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What was Noah's Ark made of?
Sometimes, everyone assumes that a passuk in the Torah has a certain meaning, and it's not necessarily the case at all. For example, many people assume that the plague of frogs is written in the singular because it began with a single frog, but that's actually a Midrash; according to pshat, it's just a collective noun. Likewise, it seems that everyone believes that the Torah explicitly describes the plague of hail as consisting of fire inside the hail stones, whereas it actually speaks about fire flashing inside the hail storm.
Recently, I discovered what might be another example. Here are the three verses about the construction of Noah's Ark, with a translation from Sefaria:
עֲשֵׂה לְךָ תֵּבַת עֲצֵי־גֹפֶר קִנִּים תַּעֲשֶׂה אֶת־הַתֵּבָה וְכָפַרְתָּ אֹתָהּ מִבַּיִת וּמִחוּץ בַּכֹּפֶר׃
וְזֶה אֲשֶׁר תַּעֲשֶׂה אֹתָהּ שְׁלֹשׁ מֵאוֹת אַמָּה אֹרֶךְ הַתֵּבָה חֲמִשִּׁים אַמָּה רׇחְבָּהּ וּשְׁלֹשִׁים אַמָּה קוֹמָתָהּ׃
צֹהַר תַּעֲשֶׂה לַתֵּבָה וְאֶל־אַמָּה תְּכַלֶּנָּה מִלְמַעְלָה וּפֶתַח הַתֵּבָה בְּצִדָּהּ תָּשִׂים תַּחְתִּיִּם שְׁנִיִּם וּשְׁלִשִׁים תַּעֲשֶׂהָ׃
Make yourself an ark of gopher wood; make it an ark with compartments, and cover it inside and out with pitch.
This is how you shall make it: the length of the ark shall be three hundred cubits, its width fifty cubits, and its height thirty cubits.
Make an opening for daylight in the ark, and terminate it within a cubit of the top. Put the entrance to the ark in its side; make it with bottom, second, and third decks.
These verses follow a logical sequence. The first verse discusses the materials of which the ark should be made. The second verse describes the dimensions of the ark. And the third verse discusses the structure and internal design of the ark.
That's a very logical sequence, except that it's not actually an accurate description of the verses' contents. The first verse, in between saying that the ark is made of gopher wood and that it is coated with pitch, says that it is to be divided into compartments. But that is the part of the internal structural design, which surely belongs in the third verse!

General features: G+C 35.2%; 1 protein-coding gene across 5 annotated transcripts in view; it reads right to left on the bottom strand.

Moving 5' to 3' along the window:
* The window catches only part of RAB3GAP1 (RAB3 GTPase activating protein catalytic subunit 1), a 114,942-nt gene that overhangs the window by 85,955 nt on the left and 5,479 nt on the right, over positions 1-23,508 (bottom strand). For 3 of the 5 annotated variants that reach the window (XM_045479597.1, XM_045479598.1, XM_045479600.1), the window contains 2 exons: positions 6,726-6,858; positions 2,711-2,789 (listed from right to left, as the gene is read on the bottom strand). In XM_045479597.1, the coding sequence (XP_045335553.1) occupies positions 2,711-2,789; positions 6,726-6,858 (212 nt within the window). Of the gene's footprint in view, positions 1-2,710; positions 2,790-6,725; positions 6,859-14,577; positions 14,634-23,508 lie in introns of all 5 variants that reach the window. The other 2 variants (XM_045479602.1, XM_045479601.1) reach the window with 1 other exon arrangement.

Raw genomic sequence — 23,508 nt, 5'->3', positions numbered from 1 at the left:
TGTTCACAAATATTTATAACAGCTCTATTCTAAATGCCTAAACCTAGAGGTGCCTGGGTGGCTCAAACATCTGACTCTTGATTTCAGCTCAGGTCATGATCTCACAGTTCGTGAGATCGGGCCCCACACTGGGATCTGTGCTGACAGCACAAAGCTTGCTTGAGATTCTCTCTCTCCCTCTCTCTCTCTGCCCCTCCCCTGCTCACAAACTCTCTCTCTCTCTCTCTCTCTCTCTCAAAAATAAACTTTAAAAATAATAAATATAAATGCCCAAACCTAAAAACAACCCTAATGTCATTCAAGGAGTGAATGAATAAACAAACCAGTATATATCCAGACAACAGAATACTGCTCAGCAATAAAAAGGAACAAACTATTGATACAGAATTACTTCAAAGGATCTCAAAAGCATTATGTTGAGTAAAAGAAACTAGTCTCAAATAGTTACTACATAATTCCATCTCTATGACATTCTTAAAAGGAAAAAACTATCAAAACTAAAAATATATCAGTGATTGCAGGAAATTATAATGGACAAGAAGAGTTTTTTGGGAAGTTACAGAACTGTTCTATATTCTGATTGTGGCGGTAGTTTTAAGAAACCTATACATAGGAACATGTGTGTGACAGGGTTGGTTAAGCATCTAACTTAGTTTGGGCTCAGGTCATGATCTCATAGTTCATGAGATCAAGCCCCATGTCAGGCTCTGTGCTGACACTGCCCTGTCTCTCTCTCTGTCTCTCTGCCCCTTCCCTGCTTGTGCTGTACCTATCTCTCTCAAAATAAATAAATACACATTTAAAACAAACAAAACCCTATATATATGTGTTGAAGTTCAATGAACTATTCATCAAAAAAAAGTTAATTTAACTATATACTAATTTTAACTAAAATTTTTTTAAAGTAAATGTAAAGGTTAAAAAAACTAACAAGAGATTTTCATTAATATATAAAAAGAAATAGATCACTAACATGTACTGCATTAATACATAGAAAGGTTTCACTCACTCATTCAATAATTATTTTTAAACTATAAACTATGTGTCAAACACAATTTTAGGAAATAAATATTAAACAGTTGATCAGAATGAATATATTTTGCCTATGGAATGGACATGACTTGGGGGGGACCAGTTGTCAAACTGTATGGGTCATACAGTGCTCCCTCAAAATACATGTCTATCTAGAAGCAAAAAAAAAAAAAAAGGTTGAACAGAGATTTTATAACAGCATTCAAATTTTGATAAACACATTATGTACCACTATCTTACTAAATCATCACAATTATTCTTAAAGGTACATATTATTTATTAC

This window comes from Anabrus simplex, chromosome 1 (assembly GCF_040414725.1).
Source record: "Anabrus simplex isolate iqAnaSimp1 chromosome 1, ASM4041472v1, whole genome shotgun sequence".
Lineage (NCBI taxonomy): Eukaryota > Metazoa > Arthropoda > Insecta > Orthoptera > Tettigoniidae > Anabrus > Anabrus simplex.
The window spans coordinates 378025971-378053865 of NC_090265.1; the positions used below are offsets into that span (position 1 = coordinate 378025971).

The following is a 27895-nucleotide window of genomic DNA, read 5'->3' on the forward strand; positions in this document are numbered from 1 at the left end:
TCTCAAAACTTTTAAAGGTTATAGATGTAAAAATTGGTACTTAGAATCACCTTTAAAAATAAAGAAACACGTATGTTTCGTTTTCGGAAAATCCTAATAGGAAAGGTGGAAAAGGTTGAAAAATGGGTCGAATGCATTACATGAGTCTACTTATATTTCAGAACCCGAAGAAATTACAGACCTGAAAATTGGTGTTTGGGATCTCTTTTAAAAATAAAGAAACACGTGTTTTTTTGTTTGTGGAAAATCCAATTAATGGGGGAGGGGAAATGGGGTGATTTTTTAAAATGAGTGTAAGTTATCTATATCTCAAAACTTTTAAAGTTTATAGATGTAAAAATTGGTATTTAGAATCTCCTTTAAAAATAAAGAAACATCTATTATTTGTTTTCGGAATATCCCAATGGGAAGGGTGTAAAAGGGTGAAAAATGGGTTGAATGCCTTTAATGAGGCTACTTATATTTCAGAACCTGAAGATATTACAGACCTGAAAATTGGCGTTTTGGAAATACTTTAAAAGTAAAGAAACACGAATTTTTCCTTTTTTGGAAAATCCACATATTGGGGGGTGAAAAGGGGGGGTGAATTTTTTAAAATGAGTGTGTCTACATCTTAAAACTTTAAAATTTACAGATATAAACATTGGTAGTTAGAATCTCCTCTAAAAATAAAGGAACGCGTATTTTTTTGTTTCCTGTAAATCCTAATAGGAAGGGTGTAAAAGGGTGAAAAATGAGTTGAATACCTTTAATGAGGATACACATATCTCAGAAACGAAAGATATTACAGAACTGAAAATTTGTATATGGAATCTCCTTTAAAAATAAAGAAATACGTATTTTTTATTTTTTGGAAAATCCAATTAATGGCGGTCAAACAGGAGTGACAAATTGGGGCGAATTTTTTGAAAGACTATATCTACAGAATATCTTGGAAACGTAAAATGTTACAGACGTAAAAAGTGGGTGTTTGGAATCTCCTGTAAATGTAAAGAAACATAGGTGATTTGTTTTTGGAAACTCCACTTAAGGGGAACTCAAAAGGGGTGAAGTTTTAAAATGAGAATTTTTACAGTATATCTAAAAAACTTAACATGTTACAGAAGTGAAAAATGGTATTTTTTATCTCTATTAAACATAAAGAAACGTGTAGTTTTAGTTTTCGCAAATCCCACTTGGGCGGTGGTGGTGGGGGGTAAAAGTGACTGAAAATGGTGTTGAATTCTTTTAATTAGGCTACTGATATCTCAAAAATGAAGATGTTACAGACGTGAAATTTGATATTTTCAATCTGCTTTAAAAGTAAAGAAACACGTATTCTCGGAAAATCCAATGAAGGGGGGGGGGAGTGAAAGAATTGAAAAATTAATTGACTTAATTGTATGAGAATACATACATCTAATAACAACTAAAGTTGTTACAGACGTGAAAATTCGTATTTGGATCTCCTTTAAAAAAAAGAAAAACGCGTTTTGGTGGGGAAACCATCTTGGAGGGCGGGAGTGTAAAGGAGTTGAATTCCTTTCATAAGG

There's another strange thing going on here. Hebrew has a perfectly good word for rooms or compartments: chadarim (cf. Prov. 20:27). Why would the word kinnim, which literally means "birds' nests" and is not used for any other animal, be used here? The earliest discussion that I found of this is in the Midrash:
קִנִּים תַּעֲשֶׂה אֶת הַתֵּבָה (בראשית ו, יד), קִילִין וּמְדוֹרִין, אָמַר רַבִּי יִצְחָק מַה הַקֵּן הַזֶּה מְטַהֵר אֶת הַמְצוֹרָע, אַף תֵּבָתְךָ מְטַהֲרָתְךָ. (בראשית רבה לא)
The Midrash here says that just as a nest of birds purifies the metzora, so too the Ark purified its inhabitants. But while this is a beautiful homiletic exegesis, it doesn't help with the pshat problem.
While I was pondering this problem, I was simultaneously reading about ancient Babylonian versions of the flood story. Of course, there are different approaches regarding how to reconcile these with the Torah's account, which are not our concern here. But I suddenly realized that they describe the ark as being made of reeds - which, in Hebrew, is kannim, the very word that our verse uses, albeit vocalized differently. And this was apparently the standard technique used for creating boats in ancient Mesopotamia - they were made of reeds, sometimes hybridized with a wooden frame for greater strength. (Note that this technique would have been unknown to later generations in other parts of the world, where boats were made exclusively from wood.)
Accordingly, by emending the vocalization of the word, the verses make perfect sense. The first verse is indeed describing the materials of which the ark was made - wood, reeds, and pitch. That is exactly how watercraft were made. (Interestingly, the only other tevah mentioned in Scripture, Moses' basket, was also made of reeds, albeit with the name gomeh.)
After discussing this with a number of academic scholars, I discovered that I wasn't the first person to think of this. It had already been proposed seventy years ago, by a scholar in Semitic languages called Edward Ullendorff. Others quibbled with this emendation, but it seems that they were unaware that reeds were the standard material used for building boats in that part of the world in antiquity.
Now, positing that the traditional vocalization of the word became corrupted is not without its difficulties. But on the other hand, it has the advantage of making the verses about the ark flow perfectly, rather than to say that there is a jarring incongruity and that it used an odd word for rooms which just so happens to be the exact same word which is used to refer to the materials that boats were usually made of and which would much more properly belong in this verse!
Meanwhile, if you're interested in the scientific challenges posed by the account of Noah's Ark, see the list of resources in this post. And in a few months, we will be opening an incredible exhibit on "The Art of the Ark" at the Biblical Museum of Natural History, featuring over sixty extraordinary artistic models of Noah's Ark from all over the world! Sign up for the museum newsletter to be notified when the exhibit is launched.
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